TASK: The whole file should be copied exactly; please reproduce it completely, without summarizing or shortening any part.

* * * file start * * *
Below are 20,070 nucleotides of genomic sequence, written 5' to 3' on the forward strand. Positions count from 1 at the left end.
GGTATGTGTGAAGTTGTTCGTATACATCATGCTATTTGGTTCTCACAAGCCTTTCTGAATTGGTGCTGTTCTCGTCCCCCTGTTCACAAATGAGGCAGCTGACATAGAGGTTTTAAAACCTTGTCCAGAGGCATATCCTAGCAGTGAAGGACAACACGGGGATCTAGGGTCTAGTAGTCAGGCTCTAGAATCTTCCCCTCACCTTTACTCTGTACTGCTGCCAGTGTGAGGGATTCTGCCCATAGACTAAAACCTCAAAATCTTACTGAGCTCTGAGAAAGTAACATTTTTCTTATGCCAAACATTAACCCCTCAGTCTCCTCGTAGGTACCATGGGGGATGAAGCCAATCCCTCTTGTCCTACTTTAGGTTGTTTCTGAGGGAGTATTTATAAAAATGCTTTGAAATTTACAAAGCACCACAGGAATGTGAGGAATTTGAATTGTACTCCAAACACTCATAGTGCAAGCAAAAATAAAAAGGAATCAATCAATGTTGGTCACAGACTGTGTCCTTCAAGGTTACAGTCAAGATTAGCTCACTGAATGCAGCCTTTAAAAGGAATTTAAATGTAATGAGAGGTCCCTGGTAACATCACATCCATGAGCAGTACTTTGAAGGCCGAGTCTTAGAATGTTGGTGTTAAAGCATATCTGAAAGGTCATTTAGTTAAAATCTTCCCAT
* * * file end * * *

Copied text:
Below are 20,070 nucleotides of genomic sequence, written 5' to 3' on the forward strand. Positions count from 1 at the left end.
GGTATGTGTGAAGTTGTTCGTATACATCATGCTATTTGGTTCTCACAAGCCTTTCTGAATTGGTGCTGTTCTCGTCCCCCTGTTCACAAATGAGGCAGCTGACATAGAGGTTTTAAAACCTTGTCCAGAGGCATATCCTAGCAGTGAAGGACAACACGGGGATCTAGGGTCTAGTAGTCAGGCTCTAGAATCTTCCCCTCACCTTTACTCTGTACTGCTGCCAGTGTGAGGGATTCTGCCCATAGACTAAAACCTCAAAATCTTACTGAGCTCTGAGAAAGTAACATTTTTCTTATGCCAAACATTAACCCCTCAGTCTCCTCGTAGGTACCATGGGGGATGAAGCCAATCCCTCTTGTCCTACTTTAGGTTGTTTCTGAGGGAGTATTTATAAAAATGCTTTGAAATTTACAAAGCACCACAGGAATGTGAGGAATTTGAATTGTACTCCAAACACTCATAGTGCAAGCAAAAATAAAAAGGAATCAATCAATGTTGGTCACAGACTGTGTCCTTCAAGGTTACAGTCAAGATTAGCTCACTGAATGCAGCCTTTAAAAGGAATTTAAATGTAATGAGAGGTCCCTGGTAACATCACATCCATGAGCAGTACTTTGAAGGCCGAGTCTTAGAATGTTGGTGTTAAAGCATATCTGAAAGGTCATTTAGTTAAAATCTTCCCAT